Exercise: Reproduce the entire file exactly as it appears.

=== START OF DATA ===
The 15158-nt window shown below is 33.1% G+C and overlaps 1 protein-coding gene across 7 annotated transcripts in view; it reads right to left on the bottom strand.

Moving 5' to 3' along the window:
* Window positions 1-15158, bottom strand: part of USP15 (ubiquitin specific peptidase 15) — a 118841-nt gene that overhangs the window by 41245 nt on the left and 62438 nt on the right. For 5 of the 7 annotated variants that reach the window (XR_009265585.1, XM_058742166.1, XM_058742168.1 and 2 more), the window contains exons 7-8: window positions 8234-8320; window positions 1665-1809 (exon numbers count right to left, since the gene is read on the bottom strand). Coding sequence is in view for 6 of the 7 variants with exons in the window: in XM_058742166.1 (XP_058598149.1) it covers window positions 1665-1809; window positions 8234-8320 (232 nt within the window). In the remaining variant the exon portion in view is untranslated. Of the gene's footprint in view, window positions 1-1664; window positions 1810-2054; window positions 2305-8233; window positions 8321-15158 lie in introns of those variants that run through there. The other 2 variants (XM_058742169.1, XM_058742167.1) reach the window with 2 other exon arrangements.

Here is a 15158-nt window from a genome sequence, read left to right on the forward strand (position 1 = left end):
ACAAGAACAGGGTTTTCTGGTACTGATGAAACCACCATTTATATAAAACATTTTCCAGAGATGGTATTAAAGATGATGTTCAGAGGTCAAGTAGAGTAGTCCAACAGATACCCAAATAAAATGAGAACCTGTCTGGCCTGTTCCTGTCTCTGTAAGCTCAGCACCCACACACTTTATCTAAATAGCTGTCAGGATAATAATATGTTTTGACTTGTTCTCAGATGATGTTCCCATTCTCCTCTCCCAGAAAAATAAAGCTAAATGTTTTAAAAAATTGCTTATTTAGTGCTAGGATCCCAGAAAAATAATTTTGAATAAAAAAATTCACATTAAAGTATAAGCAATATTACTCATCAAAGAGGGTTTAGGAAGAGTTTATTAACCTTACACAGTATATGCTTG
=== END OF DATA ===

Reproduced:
The 15158-nt window shown below is 33.1% G+C and overlaps 1 protein-coding gene across 7 annotated transcripts in view; it reads right to left on the bottom strand.

Moving 5' to 3' along the window:
* Window positions 1-15158, bottom strand: part of USP15 (ubiquitin specific peptidase 15) — a 118841-nt gene that overhangs the window by 41245 nt on the left and 62438 nt on the right. For 5 of the 7 annotated variants that reach the window (XR_009265585.1, XM_058742166.1, XM_058742168.1 and 2 more), the window contains exons 7-8: window positions 8234-8320; window positions 1665-1809 (exon numbers count right to left, since the gene is read on the bottom strand). Coding sequence is in view for 6 of the 7 variants with exons in the window: in XM_058742166.1 (XP_058598149.1) it covers window positions 1665-1809; window positions 8234-8320 (232 nt within the window). In the remaining variant the exon portion in view is untranslated. Of the gene's footprint in view, window positions 1-1664; window positions 1810-2054; window positions 2305-8233; window positions 8321-15158 lie in introns of those variants that run through there. The other 2 variants (XM_058742169.1, XM_058742167.1) reach the window with 2 other exon arrangements.

Here is a 15158-nt window from a genome sequence, read left to right on the forward strand (position 1 = left end):
ACAAGAACAGGGTTTTCTGGTACTGATGAAACCACCATTTATATAAAACATTTTCCAGAGATGGTATTAAAGATGATGTTCAGAGGTCAAGTAGAGTAGTCCAACAGATACCCAAATAAAATGAGAACCTGTCTGGCCTGTTCCTGTCTCTGTAAGCTCAGCACCCACACACTTTATCTAAATAGCTGTCAGGATAATAATATGTTTTGACTTGTTCTCAGATGATGTTCCCATTCTCCTCTCCCAGAAAAATAAAGCTAAATGTTTTAAAAAATTGCTTATTTAGTGCTAGGATCCCAGAAAAATAATTTTGAATAAAAAAATTCACATTAAAGTATAAGCAATATTACTCATCAAAGAGGGTTTAGGAAGAGTTTATTAACCTTACACAGTATATGCTTG